1. Is the choice to be unhealthy covered in libertarianism?
2. Are you, Vox Day, a victim of the Madison Ave thought police, accepting their invented standard of beauty? The brothers love a chunky gal.
As the WB knows very well, I happen to have a strong preference for slender blonde women. If Madison Avenue is to blame for this, so be it. I suffer the affliction with quiet dignity. Hold me, Ralph.
Haven’t most of history’s societal standards of beauty leaned toward the unlean side? Do you dismiss that fact solely on the grounds that to be “heavy” in societies of want symbolized wealth, and therefore the standard of beauty gravitated in that direction because those women were deemed better and healthier breeding partners, or were there other reasons? And do you then follow a logic path that says currently we embrace the thin, in shape look because we believe those women are better breeders? Are there any stats to support the notion that in-shape women fare better in the delivery room, or other factors more important to impregnability, sustainable pregnancies, and success of full term delivery without complications?
Unlean – when did you go PC? Yes, certainly. But what is Progress, if we do not aspire to new heights of beauty? I dismiss nothing, nor have I done any research on who makes a better breeder, though one presumes the classic child-bearing hips make things a little easier.
Besides the inflated public health cost associated with a heavier populace, what other arguments are there for people to be thin (assuming that they, in a libertarian model, are the best determiners of the right course to achieve their own happiness, and may have standards different from your own and even unfathomable to you) This is the first post on your blog in which I see a “personal choice” bias, so I point it out to you. Life expectancy does not equal happiness, thinness does not equal happiness. Freedom from disease might equal happiness on some level, but one could argue that taking on the risks of getting diabetes or heart disease is part of a valid utilitarian framework in which the utils generated in the early part of a life of excess more than make up for the pain and suffering (negative utils) suffered during the diseased end of that life.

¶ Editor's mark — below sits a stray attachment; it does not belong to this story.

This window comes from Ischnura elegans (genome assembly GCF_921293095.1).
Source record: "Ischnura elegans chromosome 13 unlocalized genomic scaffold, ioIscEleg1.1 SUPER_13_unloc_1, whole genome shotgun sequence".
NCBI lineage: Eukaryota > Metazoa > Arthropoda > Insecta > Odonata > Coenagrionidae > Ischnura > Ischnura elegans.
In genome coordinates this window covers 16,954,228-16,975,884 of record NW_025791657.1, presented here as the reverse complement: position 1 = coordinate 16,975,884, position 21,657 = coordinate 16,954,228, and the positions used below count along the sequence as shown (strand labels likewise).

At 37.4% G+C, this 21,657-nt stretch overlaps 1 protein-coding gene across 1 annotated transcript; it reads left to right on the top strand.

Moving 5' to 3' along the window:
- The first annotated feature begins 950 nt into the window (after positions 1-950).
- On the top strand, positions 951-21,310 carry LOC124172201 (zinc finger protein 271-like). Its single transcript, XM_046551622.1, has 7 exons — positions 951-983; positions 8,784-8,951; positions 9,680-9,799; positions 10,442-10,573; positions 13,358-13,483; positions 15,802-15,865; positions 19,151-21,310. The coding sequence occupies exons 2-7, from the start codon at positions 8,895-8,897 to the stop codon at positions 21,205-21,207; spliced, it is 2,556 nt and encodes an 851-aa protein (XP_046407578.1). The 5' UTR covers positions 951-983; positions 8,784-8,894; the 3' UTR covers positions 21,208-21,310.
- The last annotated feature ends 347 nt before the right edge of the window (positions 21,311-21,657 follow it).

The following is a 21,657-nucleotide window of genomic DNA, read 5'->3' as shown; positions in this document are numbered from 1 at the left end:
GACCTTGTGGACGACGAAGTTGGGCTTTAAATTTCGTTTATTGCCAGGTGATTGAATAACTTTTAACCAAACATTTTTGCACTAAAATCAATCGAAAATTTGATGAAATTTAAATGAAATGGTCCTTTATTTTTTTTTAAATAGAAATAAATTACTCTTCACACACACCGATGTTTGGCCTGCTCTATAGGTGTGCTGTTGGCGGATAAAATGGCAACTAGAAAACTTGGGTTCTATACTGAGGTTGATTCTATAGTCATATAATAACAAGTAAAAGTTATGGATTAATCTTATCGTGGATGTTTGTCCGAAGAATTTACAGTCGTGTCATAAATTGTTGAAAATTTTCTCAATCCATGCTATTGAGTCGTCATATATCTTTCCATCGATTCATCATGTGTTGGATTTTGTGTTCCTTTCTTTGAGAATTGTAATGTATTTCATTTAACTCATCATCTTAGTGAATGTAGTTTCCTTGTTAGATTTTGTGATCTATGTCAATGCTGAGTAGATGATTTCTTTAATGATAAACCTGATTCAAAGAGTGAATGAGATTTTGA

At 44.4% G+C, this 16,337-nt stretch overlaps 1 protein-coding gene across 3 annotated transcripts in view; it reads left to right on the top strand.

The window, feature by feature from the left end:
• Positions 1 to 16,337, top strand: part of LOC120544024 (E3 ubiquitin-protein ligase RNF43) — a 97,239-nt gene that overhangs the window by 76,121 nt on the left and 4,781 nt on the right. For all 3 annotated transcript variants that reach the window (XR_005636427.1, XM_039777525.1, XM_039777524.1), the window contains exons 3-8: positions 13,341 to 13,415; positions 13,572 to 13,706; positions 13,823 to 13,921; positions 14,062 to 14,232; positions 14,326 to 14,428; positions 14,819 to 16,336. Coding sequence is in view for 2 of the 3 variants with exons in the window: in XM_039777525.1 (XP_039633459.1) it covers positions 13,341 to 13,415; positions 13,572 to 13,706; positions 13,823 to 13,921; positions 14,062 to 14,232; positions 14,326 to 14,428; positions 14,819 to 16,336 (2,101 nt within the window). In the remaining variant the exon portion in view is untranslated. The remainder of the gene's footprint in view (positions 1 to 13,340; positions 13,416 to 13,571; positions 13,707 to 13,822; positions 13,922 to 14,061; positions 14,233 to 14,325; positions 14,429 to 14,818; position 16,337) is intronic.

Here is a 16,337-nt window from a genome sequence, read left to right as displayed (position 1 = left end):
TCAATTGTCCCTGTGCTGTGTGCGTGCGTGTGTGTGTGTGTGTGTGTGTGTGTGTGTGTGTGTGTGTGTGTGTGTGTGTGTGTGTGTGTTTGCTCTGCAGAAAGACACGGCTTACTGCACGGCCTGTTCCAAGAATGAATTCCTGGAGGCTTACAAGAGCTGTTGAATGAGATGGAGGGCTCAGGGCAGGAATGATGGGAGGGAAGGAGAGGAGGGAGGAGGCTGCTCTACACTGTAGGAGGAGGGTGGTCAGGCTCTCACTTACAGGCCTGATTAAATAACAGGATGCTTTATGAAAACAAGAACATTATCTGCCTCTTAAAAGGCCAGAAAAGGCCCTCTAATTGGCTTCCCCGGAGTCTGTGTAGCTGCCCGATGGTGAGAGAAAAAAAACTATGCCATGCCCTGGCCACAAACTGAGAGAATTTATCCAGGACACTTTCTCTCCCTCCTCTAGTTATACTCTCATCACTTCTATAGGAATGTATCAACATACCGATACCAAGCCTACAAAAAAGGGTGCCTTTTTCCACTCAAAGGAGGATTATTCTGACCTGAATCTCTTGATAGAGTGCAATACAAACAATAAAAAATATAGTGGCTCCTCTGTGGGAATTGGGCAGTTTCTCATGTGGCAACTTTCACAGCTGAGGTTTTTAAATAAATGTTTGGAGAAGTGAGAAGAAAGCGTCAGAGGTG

I think there’s a strong utilitarian case to be made for chunking out, just as there is for smoking and drug use. I absolutely support the decision of every individual to get as fat, stoned and tar-lunged as they choose, however much it might offend my sense of aesthetics. Unlike many columnists, my personal distaste for something does not necessarily dictate my political views. I do find it bizarre, however, that smoking is singled out by the law while another, similarly unhealthy habit is not. Ideally, neither of them would be legally persecuted in any way.
Of course, I don’t understand why marijuana is illegal when beer is not either. I’d MUCH rather be surrounded by 200 people stoned out of their mind than 200 drunkards. And the same gateway arguments that apply to the herb apply just as well to alcohol. The one thing that does bother me is the kids who never get to make the choice and enter adulthood with the deck stacked against them, but I would never suggest impairing parental power and responsibility “for the children” for this or any other reason. After all, it’s quite possible that the government helped create this obesity explosion by pushing the whole low-fat thing in the first place, not to mention locking the kids up in public schools all day. That would be an interesting study – to see if homeschooled kids are healthier and better shape than their government-schooled counterparts as well as being ahead of them academically.
I have to add, this is all pretty rich coming from a sexist pornographer like the WB.